The 90 Illini #11: Isaiah Williams
You have currently viewed 1 story this month.
IlliniBoard now offers two free stories per month, for more please subscribe.
I've been deep in the bunker the last 48 hours. Probably not the best timing here, what with camp going on and the preview coming out soon, but the last 48 hours were spent with my "consultants" going over the changes coming for Year Two on IlliniBoard. Maybe "changes" isn't the right word. "Tweaks" coming to the site. Improvements. If only for a brief moment, this felt like an actual career with notebooks and a dry erase board and ending the second day with hand-written "action items."
So I think I'm a day behind on The 90 Illini. Which is a little bit better than the last few years where I was writing "here's 10 through 1" on the day of the first game. I also have other things to write (and a newsletter to publish) and the preview to finish, but getting together with my "consultants" (I put it in quotes because it's two friends who understand business ten times better than I do) was extremely helpful for me. I feel like I just vacuumed my brain and now I feel like every thought is walking on clean carpet.
Let's take that brain and talk about Isaiah Williams at wide receiver.
11. Isaiah Williams
Uniform number: 1
Year in school: Redshirt Freshman (without the Covid waiver, 3 years to play 3; with the Covid waiver, technically 4 years to play 4)
Height: 5'-9" -- Weight: 180 lbs.
Hometown: St. Louis, Missouri
High School: Trinity Catholic HS
Five best offers: Alabama, Clemson, Ohio State, Oklahoma, LSU
Tom Cruise rating:
2020 statistics: Started 4 games at quarterback. 26 for 63, 393 yards, 4 TD, 2 INT. Rushed for 389 yards and 1 TD on 63 carries.
You probably know all of this already, but we might as well go back and recap everything.
First off, his name is Isaiah Williams. Perhaps the top recruit in the 2000's was named Isiah Williams and perhaps the top recruit in the 2010's was named Isaiah Williams. I'm already on the lookout for Isaiah Williams 3.0 this next decade.
Secondly, he had offers from everyone, but those offers were ATH offers. Alabama, Clemson, Ohio State and others all wanted him as either a wide receiver or a defensive back. Illinois was offering an opportunity to play quarterback. And, after a redshirt year in 2019 where he played in four games but kept his redshirt, he did get that opportunity in 2020, starting four games at QB. Now, the offense has changed, and the new coach has convinced him that the best place he can help the team is at wide receiver.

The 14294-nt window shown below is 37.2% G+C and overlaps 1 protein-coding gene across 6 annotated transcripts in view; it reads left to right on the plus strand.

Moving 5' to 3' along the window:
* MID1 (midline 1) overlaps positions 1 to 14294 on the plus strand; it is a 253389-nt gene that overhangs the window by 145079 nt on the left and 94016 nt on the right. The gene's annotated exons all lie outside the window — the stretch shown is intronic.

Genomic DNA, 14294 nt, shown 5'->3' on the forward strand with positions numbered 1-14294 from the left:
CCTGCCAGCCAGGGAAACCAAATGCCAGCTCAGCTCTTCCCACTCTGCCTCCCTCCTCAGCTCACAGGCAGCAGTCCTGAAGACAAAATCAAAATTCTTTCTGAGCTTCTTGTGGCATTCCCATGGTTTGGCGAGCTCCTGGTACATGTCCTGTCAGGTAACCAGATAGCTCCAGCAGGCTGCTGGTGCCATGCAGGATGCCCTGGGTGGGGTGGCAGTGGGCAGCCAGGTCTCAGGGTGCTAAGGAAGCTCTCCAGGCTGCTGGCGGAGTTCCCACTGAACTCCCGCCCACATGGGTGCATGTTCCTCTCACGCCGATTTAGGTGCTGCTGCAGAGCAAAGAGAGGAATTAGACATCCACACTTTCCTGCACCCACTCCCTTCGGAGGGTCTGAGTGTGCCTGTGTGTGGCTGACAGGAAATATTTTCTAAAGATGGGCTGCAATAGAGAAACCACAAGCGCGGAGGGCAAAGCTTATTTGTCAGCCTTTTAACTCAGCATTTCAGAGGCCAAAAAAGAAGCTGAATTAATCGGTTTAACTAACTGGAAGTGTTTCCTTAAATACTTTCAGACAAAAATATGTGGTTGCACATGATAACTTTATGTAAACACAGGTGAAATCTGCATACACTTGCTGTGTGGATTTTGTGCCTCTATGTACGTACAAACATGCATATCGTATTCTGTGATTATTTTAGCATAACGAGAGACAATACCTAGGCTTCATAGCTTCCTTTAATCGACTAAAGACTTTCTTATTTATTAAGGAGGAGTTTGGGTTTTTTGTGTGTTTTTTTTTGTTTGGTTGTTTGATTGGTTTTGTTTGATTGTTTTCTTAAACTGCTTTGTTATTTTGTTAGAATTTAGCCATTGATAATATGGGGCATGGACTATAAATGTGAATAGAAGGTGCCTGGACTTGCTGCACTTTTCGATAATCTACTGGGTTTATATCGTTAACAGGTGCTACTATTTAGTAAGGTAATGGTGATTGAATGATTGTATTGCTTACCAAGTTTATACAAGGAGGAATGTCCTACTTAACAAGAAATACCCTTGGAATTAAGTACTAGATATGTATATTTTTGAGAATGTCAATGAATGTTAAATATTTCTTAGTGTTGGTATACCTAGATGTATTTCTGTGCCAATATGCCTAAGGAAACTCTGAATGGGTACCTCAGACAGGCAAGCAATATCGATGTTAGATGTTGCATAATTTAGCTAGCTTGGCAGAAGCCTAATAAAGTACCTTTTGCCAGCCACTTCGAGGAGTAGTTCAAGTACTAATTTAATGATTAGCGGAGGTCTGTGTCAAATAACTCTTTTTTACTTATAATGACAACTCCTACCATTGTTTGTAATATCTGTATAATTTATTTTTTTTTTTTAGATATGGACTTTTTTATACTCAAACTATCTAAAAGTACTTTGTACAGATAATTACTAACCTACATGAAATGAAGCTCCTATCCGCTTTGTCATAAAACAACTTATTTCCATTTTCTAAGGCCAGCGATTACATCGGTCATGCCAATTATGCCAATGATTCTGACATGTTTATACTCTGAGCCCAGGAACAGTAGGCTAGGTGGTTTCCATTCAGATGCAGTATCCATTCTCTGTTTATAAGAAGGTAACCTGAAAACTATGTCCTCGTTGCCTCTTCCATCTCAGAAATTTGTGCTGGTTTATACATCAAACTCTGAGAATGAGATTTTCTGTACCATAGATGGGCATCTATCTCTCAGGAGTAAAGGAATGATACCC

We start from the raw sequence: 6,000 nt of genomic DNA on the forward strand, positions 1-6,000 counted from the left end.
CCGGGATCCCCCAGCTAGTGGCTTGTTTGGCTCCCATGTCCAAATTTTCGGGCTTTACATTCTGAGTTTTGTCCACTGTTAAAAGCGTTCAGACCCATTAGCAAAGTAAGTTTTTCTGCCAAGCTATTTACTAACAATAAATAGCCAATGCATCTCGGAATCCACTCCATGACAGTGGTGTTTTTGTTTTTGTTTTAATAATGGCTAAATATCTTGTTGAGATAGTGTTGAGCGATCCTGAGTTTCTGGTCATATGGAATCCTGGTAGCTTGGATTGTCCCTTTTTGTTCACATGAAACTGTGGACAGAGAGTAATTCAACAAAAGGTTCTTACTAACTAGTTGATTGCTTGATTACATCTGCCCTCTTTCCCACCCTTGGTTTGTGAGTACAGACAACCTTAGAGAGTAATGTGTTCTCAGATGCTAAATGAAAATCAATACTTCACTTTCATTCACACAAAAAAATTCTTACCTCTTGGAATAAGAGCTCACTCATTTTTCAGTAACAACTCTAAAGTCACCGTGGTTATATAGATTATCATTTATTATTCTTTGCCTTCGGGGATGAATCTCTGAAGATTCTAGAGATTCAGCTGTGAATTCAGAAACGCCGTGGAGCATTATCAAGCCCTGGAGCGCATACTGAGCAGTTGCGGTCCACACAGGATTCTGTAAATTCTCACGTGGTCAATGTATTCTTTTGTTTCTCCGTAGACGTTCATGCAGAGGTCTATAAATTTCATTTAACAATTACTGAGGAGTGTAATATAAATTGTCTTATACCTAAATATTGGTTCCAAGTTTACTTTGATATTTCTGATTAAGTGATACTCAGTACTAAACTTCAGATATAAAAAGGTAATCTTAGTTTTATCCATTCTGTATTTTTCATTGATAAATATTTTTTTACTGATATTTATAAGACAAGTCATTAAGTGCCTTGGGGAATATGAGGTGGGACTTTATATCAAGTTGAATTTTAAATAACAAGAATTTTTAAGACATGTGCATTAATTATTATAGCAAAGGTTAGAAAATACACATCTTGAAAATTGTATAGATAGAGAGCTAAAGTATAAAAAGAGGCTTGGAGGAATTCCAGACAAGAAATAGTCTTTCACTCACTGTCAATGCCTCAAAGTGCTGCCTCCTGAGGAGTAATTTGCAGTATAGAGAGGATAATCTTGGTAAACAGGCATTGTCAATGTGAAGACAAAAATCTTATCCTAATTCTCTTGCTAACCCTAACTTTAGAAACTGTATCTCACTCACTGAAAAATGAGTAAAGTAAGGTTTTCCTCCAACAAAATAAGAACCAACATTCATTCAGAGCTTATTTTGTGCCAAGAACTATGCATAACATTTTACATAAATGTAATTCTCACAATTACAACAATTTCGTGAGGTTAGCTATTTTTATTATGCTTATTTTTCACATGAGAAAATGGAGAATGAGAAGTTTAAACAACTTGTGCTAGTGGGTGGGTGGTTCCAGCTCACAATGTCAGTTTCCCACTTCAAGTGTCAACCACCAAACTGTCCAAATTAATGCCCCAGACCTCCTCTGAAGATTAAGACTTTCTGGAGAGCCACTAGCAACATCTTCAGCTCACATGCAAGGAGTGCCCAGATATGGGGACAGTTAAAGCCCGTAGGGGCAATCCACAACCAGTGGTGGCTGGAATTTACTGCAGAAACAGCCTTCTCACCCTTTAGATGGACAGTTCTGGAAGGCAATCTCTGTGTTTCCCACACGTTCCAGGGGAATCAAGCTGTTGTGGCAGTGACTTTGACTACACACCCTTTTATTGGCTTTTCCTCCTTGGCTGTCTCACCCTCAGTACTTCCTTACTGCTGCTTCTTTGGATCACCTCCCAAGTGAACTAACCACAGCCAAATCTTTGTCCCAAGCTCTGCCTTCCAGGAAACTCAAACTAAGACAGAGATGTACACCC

Feels like this is the best way to contextualize this:
- Isaiah Williams was 14th in the Big Ten in rushing yards last season. 14 Big Ten teams and he was 14th in rushing yards.
- The top five guys on the rushing yards list got their yards in 8, 8, 8, 8, and 7 games. Williams only had six games to compile his yards because he missed Purdue and Minnesota due to contact tracing.
- Williams also only had one carry in the Wisconsin game and three carries in the Nebraska game (Brandon Peters started). Total rushing yards in those two games: 19 yards.
- Drop those 19 yards and he drops one spot behind Justin Fields to 15th in the conference in rushing yards for 2020. 15th in rushing yards using only the four games where he started.
- I need to say that again because you missed it. Isaiah Williams started four games, missed two, had one game canceled, and had 19 total yards in the other two. In just those four games, he was 15th in the conference in rushing yards.
So basically, Williams is coming off a 1,200-yard season on the ground. Sure, that was just under 400 yards in four games, but if it was 12-game season, that's 1,200 yards. In terms of explosive seasons, had he played a full season, that's maybe second only to 2018 Reggie Corbin in the last decade?
No, he didn't light the world on fire at QB. A 41.2% completion percentage won't get it done in the modern college game. But I say all of that to point out that he's a dynamic playmaker. Someone who can turn 8 yards into 64 yards. Someone who set the single-game rushing mark for an Illini QB in his first-ever start.
Now he's a wide receiver. And if we can get him the ball, he can do some of that "64 yards instead of 8 yards" stuff out on the edges. All that needs to happen is A) he needs to get open and B) we need to get him the ball.
Both of those, right now, are in question. If they weren't, I'd have him #1 on this list. Gaining separation will be everything for him. If he can't cut sharply and create two feet of separation from a cornerback, Brandon Peters won't be able to throw him the ball. He'll be this dynamic playmaker with only 19 chances to show that dynamic playmaking because he's not getting the ball in space.
If he can create that separation (and if Brandon Peters can get him the ball), look out.